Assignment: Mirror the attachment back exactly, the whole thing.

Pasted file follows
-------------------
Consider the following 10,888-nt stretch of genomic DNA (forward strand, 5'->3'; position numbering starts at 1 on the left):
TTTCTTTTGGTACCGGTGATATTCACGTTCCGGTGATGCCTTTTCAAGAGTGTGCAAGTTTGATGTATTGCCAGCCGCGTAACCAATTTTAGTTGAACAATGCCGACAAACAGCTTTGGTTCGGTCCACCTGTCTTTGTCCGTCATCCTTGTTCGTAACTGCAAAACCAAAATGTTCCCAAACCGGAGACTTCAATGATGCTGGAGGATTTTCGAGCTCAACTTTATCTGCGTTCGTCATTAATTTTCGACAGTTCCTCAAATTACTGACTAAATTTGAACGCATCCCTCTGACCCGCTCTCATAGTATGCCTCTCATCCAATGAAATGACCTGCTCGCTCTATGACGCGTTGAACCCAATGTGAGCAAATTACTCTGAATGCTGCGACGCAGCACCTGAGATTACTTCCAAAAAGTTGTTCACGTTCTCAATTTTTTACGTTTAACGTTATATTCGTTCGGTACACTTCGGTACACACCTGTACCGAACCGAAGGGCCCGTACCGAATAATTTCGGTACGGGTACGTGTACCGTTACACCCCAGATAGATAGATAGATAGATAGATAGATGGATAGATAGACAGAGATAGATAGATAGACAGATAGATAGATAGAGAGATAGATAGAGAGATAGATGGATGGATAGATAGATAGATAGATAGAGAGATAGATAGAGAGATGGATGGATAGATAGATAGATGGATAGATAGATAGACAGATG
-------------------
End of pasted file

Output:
Consider the following 10,888-nt stretch of genomic DNA (forward strand, 5'->3'; position numbering starts at 1 on the left):
TTTCTTTTGGTACCGGTGATATTCACGTTCCGGTGATGCCTTTTCAAGAGTGTGCAAGTTTGATGTATTGCCAGCCGCGTAACCAATTTTAGTTGAACAATGCCGACAAACAGCTTTGGTTCGGTCCACCTGTCTTTGTCCGTCATCCTTGTTCGTAACTGCAAAACCAAAATGTTCCCAAACCGGAGACTTCAATGATGCTGGAGGATTTTCGAGCTCAACTTTATCTGCGTTCGTCATTAATTTTCGACAGTTCCTCAAATTACTGACTAAATTTGAACGCATCCCTCTGACCCGCTCTCATAGTATGCCTCTCATCCAATGAAATGACCTGCTCGCTCTATGACGCGTTGAACCCAATGTGAGCAAATTACTCTGAATGCTGCGACGCAGCACCTGAGATTACTTCCAAAAAGTTGTTCACGTTCTCAATTTTTTACGTTTAACGTTATATTCGTTCGGTACACTTCGGTACACACCTGTACCGAACCGAAGGGCCCGTACCGAATAATTTCGGTACGGGTACGTGTACCGTTACACCCCAGATAGATAGATAGATAGATAGATAGATGGATAGATAGACAGAGATAGATAGATAGACAGATAGATAGATAGAGAGATAGATAGAGAGATAGATGGATGGATAGATAGATAGATAGATAGAGAGATAGATAGAGAGATGGATGGATAGATAGATAGATGGATAGATAGATAGACAGATG